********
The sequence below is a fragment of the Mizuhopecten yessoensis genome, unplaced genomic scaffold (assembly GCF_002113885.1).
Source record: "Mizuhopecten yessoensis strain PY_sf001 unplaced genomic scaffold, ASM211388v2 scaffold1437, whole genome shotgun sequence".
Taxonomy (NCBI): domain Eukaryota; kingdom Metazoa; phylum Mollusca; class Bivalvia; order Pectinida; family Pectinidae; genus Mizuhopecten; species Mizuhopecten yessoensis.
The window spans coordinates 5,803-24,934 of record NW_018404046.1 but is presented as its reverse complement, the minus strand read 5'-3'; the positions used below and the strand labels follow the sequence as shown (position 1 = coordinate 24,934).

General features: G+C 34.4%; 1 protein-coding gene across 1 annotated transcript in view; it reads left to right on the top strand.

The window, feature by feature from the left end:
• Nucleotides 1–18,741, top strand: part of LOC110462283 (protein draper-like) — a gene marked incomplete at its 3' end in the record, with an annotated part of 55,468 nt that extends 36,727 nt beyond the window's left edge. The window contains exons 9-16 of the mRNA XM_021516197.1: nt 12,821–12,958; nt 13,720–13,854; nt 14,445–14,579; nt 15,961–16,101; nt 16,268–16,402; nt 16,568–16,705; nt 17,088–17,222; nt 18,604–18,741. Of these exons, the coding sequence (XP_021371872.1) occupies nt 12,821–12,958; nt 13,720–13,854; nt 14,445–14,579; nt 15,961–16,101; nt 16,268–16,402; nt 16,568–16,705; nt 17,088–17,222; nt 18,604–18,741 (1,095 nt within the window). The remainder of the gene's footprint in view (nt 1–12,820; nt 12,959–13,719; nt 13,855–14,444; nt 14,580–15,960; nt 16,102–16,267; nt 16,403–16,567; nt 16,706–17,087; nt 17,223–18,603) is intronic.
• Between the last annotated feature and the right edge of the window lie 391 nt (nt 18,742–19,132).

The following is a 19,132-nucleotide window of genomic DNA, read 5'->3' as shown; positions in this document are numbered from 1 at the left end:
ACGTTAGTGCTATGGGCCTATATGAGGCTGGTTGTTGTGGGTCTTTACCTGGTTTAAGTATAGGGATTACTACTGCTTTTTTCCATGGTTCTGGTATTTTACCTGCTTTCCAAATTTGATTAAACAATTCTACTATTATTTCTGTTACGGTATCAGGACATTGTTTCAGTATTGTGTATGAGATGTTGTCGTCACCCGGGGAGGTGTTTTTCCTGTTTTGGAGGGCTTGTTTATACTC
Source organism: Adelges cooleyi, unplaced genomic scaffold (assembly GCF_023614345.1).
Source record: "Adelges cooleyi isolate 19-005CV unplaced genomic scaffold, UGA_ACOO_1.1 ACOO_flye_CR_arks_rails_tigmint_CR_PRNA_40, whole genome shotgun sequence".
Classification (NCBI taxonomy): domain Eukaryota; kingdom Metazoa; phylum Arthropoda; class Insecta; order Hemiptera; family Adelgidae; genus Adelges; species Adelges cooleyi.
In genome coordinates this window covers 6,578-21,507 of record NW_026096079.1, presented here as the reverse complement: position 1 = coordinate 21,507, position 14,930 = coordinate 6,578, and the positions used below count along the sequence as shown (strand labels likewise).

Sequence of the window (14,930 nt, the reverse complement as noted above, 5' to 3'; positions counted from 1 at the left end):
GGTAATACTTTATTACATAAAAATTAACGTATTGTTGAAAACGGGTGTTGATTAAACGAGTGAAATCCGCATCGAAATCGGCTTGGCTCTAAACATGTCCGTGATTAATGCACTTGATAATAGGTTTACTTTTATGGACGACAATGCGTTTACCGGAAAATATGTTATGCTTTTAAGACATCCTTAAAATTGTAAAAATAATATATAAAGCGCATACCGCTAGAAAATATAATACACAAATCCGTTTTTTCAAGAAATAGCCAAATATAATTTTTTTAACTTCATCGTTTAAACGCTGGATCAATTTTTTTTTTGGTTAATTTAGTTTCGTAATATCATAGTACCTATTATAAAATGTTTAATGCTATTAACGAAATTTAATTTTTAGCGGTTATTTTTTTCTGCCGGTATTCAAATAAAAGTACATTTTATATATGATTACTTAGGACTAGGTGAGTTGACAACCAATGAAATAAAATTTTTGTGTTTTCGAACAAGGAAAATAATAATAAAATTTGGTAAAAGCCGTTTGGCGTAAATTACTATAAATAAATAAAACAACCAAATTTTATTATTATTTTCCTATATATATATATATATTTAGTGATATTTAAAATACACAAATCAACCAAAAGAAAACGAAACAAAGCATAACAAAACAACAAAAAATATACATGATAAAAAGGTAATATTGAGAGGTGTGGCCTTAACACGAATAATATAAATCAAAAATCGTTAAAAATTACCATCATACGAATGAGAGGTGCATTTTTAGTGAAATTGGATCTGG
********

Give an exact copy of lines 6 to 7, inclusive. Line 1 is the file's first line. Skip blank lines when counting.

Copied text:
The window, feature by feature from the left end:
• Nucleotides 1–18,741, top strand: part of LOC110462283 (protein draper-like) — a gene marked incomplete at its 3' end in the record, with an annotated part of 55,468 nt that extends 36,727 nt beyond the window's left edge. The window contains exons 9-16 of the mRNA XM_021516197.1: nt 12,821–12,958; nt 13,720–13,854; nt 14,445–14,579; nt 15,961–16,101; nt 16,268–16,402; nt 16,568–16,705; nt 17,088–17,222; nt 18,604–18,741. Of these exons, the coding sequence (XP_021371872.1) occupies nt 12,821–12,958; nt 13,720–13,854; nt 14,445–14,579; nt 15,961–16,101; nt 16,268–16,402; nt 16,568–16,705; nt 17,088–17,222; nt 18,604–18,741 (1,095 nt within the window). The remainder of the gene's footprint in view (nt 1–12,820; nt 12,959–13,719; nt 13,855–14,444; nt 14,580–15,960; nt 16,102–16,267; nt 16,403–16,567; nt 16,706–17,087; nt 17,223–18,603) is intronic.